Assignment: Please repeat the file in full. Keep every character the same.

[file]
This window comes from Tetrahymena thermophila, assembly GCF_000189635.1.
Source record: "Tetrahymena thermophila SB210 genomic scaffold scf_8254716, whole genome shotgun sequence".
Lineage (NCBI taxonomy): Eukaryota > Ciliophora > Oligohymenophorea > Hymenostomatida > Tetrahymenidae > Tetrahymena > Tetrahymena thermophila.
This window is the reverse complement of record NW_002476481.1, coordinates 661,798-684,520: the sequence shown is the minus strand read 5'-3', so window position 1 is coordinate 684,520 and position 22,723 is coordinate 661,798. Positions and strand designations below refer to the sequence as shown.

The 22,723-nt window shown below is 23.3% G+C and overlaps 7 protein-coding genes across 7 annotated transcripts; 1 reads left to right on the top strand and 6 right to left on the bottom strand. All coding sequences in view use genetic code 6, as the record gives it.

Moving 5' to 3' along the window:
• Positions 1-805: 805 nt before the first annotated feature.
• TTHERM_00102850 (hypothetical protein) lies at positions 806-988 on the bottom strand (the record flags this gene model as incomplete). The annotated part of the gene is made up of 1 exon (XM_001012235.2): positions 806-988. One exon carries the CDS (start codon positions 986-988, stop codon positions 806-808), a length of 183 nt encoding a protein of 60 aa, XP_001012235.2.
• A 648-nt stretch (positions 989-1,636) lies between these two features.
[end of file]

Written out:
This window comes from Tetrahymena thermophila, assembly GCF_000189635.1.
Source record: "Tetrahymena thermophila SB210 genomic scaffold scf_8254716, whole genome shotgun sequence".
Lineage (NCBI taxonomy): Eukaryota > Ciliophora > Oligohymenophorea > Hymenostomatida > Tetrahymenidae > Tetrahymena > Tetrahymena thermophila.
This window is the reverse complement of record NW_002476481.1, coordinates 661,798-684,520: the sequence shown is the minus strand read 5'-3', so window position 1 is coordinate 684,520 and position 22,723 is coordinate 661,798. Positions and strand designations below refer to the sequence as shown.

The 22,723-nt window shown below is 23.3% G+C and overlaps 7 protein-coding genes across 7 annotated transcripts; 1 reads left to right on the top strand and 6 right to left on the bottom strand. All coding sequences in view use genetic code 6, as the record gives it.

Moving 5' to 3' along the window:
• Positions 1-805: 805 nt before the first annotated feature.
• TTHERM_00102850 (hypothetical protein) lies at positions 806-988 on the bottom strand (the record flags this gene model as incomplete). The annotated part of the gene is made up of 1 exon (XM_001012235.2): positions 806-988. One exon carries the CDS (start codon positions 986-988, stop codon positions 806-808), a length of 183 nt encoding a protein of 60 aa, XP_001012235.2.
• A 648-nt stretch (positions 989-1,636) lies between these two features.